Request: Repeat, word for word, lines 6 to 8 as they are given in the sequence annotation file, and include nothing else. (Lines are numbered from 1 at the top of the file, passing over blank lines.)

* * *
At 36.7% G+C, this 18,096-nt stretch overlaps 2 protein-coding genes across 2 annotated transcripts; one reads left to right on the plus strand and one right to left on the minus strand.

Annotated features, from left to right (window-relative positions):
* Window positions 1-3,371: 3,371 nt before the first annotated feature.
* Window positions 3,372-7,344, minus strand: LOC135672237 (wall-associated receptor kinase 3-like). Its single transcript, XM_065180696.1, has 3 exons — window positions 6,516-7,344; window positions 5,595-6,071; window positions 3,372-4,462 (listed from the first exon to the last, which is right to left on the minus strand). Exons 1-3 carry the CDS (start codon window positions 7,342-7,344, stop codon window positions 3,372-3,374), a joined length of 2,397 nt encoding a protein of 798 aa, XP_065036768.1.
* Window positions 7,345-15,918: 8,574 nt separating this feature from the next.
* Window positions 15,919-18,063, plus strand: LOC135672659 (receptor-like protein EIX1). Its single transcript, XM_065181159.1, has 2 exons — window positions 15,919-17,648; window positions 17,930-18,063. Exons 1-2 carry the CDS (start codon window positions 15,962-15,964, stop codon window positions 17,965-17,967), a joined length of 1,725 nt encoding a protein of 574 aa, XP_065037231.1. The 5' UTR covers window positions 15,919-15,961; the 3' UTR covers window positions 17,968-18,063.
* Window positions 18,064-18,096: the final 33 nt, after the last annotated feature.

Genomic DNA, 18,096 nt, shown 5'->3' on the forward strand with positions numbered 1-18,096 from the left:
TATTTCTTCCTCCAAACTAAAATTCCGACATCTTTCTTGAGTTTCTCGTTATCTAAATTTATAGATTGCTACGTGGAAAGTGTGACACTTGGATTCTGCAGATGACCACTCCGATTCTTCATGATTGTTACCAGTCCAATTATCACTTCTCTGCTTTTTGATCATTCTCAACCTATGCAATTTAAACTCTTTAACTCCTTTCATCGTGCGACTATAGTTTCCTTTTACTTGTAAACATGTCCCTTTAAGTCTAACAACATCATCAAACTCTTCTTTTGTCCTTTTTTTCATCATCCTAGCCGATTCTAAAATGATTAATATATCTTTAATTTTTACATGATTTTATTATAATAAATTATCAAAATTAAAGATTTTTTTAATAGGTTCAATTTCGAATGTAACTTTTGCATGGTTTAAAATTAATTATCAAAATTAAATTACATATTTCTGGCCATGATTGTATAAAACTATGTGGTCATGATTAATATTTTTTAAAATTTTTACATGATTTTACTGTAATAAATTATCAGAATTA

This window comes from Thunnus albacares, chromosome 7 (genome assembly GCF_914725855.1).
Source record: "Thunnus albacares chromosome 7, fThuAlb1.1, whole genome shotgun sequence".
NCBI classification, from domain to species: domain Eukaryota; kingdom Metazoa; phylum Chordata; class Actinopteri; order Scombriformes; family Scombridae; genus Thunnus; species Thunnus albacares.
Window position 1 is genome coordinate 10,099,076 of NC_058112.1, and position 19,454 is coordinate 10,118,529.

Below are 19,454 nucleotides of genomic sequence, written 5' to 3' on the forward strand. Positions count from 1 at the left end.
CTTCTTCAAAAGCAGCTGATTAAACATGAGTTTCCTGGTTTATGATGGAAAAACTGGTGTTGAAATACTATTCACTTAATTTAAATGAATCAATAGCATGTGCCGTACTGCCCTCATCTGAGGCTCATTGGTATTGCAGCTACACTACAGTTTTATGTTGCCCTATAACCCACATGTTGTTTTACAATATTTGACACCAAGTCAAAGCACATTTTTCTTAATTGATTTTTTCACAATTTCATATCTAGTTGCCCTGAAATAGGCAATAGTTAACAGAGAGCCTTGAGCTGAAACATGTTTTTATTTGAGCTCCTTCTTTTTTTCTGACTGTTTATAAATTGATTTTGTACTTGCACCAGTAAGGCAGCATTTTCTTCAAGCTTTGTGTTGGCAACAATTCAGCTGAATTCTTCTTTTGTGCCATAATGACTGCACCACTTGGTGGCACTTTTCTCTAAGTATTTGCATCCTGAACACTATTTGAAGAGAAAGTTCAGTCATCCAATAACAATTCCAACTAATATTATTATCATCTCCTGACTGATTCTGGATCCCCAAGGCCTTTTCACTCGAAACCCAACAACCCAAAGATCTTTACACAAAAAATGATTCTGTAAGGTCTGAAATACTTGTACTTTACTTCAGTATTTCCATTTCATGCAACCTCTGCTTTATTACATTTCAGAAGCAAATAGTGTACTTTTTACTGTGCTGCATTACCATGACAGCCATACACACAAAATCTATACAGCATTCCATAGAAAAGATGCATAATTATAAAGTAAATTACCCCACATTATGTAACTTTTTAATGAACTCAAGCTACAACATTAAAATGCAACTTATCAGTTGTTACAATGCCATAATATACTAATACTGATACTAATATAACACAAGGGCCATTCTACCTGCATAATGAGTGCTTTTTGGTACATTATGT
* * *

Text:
* Window positions 15,919-18,063, plus strand: LOC135672659 (receptor-like protein EIX1). Its single transcript, XM_065181159.1, has 2 exons — window positions 15,919-17,648; window positions 17,930-18,063. Exons 1-2 carry the CDS (start codon window positions 15,962-15,964, stop codon window positions 17,965-17,967), a joined length of 1,725 nt encoding a protein of 574 aa, XP_065037231.1. The 5' UTR covers window positions 15,919-15,961; the 3' UTR covers window positions 17,968-18,063.
* Window positions 18,064-18,096: the final 33 nt, after the last annotated feature.

Genomic DNA, 18,096 nt, shown 5'->3' on the forward strand with positions numbered 1-18,096 from the left: